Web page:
# 95% Efficiency Transformer

1. May 2, 2012

1. The problem statement, all variables and given/known data
A step-down transformer going from 240 V to 12 V is 95% efficient. The input current is 20 A.
a) Determine the primary turns: secondary turns ratio necessary in order to maintain a 12V output.
b) Determine the output current.

I have solved it as if I needed an secondary output of 12 * (100/95) = 12.6 V. But what I am wondering about is whether the 5% loss of power causes a 5% loss in secondary voltage, or a 5% loss in secondary current, or a loss in both that multiplies up to 5%, and why. Could someone please explain?

2. Relevant equations
P = IV
Np/Ns = Vp/Vs

3. The attempt at a solution
a) Vs = 12V * (100/95) = 12.6V
Np/Ns = Vp/Vs
= 240 / 12.6
= 19 : 1
b) Pp = IpVp
= 240(20)
= 4800W
Ps = Pp (0.95)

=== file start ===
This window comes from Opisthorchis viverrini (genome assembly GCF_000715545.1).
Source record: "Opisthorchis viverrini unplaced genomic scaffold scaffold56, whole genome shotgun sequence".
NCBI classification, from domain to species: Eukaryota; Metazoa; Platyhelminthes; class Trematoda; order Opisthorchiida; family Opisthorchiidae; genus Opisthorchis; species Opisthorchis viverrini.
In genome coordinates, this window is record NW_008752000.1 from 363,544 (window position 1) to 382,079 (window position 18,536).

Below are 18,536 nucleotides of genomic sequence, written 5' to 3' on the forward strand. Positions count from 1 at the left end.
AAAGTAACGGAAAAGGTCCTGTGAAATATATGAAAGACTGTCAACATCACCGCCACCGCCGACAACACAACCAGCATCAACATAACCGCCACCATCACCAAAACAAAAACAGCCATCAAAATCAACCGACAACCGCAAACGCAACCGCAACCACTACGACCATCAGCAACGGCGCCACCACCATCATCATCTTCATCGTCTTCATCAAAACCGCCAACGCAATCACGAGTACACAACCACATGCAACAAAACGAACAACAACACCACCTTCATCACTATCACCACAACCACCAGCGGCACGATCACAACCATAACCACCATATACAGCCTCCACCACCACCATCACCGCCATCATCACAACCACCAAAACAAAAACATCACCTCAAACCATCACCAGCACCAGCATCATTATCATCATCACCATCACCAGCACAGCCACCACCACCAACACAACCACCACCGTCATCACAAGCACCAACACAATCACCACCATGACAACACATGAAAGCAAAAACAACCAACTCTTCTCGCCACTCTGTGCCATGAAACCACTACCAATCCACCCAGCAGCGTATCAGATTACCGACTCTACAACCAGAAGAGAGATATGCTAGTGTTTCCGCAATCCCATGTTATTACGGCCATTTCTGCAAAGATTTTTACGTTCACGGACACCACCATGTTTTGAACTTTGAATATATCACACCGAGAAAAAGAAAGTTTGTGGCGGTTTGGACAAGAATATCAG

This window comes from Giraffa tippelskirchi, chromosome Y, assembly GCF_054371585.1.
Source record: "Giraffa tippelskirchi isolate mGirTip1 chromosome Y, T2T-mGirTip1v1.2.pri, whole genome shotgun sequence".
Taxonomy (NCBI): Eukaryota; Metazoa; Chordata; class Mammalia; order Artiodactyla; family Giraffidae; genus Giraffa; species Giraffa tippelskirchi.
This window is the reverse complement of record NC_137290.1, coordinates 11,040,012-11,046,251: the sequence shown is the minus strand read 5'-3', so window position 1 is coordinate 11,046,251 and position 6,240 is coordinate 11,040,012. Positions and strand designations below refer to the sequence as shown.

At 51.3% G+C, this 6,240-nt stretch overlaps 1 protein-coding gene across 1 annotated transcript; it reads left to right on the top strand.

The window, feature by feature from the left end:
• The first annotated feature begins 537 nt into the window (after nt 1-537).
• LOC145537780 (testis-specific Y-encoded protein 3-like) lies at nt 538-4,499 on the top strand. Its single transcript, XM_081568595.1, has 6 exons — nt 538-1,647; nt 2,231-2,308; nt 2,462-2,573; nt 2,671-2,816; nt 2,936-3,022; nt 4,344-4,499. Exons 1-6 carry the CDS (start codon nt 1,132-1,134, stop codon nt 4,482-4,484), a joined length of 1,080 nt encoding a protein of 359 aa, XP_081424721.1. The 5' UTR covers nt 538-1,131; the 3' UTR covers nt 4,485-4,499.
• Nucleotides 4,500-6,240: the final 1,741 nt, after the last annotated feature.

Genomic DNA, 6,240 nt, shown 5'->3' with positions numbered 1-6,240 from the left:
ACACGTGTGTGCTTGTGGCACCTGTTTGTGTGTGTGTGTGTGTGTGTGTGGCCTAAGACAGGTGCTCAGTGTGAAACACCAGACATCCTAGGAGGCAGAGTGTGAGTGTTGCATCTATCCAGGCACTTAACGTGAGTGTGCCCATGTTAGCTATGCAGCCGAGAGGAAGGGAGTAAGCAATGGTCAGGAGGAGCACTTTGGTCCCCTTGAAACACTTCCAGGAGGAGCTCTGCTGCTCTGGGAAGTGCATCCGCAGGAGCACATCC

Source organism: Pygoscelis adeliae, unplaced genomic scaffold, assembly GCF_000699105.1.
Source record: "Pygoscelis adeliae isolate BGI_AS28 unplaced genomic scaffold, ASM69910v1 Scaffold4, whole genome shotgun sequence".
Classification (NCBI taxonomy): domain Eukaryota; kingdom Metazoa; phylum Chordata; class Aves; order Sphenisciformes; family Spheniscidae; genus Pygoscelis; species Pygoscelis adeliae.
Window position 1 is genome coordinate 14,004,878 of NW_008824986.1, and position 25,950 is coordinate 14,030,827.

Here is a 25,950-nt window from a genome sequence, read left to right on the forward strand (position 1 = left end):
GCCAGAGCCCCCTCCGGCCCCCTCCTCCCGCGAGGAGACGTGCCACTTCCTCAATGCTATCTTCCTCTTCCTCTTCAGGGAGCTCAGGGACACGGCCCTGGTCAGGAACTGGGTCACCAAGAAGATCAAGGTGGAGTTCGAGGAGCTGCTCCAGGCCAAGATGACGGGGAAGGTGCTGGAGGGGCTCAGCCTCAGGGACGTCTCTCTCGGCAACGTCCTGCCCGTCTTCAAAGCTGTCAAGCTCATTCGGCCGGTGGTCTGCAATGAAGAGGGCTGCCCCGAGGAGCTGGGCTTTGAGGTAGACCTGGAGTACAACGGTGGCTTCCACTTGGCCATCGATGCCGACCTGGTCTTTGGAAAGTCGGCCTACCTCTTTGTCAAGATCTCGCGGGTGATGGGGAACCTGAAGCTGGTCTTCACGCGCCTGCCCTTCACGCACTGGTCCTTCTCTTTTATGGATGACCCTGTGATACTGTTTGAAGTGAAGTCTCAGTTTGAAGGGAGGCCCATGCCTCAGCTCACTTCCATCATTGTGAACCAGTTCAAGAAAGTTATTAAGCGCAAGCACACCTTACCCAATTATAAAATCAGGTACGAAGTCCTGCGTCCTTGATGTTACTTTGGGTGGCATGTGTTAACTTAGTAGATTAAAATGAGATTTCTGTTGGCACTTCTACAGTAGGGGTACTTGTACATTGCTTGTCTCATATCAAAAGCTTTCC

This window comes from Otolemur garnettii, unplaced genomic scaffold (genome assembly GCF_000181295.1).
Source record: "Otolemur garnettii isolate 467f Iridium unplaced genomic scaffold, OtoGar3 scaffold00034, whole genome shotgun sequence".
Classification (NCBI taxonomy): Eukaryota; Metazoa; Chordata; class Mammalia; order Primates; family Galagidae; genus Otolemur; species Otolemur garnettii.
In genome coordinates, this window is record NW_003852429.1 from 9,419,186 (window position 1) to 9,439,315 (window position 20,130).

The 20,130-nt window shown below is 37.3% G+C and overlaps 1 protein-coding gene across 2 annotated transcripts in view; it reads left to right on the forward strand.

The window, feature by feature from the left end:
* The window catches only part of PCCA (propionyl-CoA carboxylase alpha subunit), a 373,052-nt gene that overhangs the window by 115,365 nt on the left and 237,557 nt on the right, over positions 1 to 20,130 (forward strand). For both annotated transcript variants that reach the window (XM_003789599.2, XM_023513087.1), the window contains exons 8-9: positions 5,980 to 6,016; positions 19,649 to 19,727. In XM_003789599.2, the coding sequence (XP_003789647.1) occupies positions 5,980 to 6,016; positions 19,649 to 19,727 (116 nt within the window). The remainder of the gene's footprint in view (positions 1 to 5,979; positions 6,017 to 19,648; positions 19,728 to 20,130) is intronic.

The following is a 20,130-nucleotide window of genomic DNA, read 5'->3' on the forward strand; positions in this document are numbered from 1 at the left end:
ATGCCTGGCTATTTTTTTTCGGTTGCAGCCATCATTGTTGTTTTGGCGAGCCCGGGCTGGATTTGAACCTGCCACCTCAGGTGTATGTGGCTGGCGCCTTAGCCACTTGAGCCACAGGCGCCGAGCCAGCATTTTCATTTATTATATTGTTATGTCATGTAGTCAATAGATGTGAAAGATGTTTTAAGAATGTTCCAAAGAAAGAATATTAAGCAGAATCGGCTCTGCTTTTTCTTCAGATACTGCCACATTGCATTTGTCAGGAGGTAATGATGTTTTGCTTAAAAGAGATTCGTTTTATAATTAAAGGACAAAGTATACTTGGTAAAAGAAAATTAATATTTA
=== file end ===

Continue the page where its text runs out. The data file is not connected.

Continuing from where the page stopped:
= 4560 W
Ps = IsVs
4560 = (12)(I)
I = 380 A

2. May 3, 2012

### Andrew Mason

It would depend on how the transformer is built and how the losses occur. If the loss of energy is due to resistance of the windings, ie. I^2R losses, most of the losses will likely be in the secondary, where the current is going to be roughly 20 times higher than in the primary and the resistance 1/20 of that of the primary (1/20th no. of turns). If it is due to hysteresis losses or eddy currents in the core, I expect the loss would be distributed more or less equally over the primary and secondary.

You don't need to know this to calculate the secondary current. You just need to know the overall efficiency at a particular primary current and voltage.

You know the power in the secondary is .95 of the power in the primary. So if the voltage in the secondary is 12 V.:

$E_sI_s = .95(E_pI_p)$ from which you can work out the secondary current.

The emf generated in the secondary is determined by the primary voltage and the ratio of the number of turns of primary/secondary. Since you are not told what the source of the energy loss is, I think you have to stick to the 20:1 ratio of turns to produce 12 V. output.

AM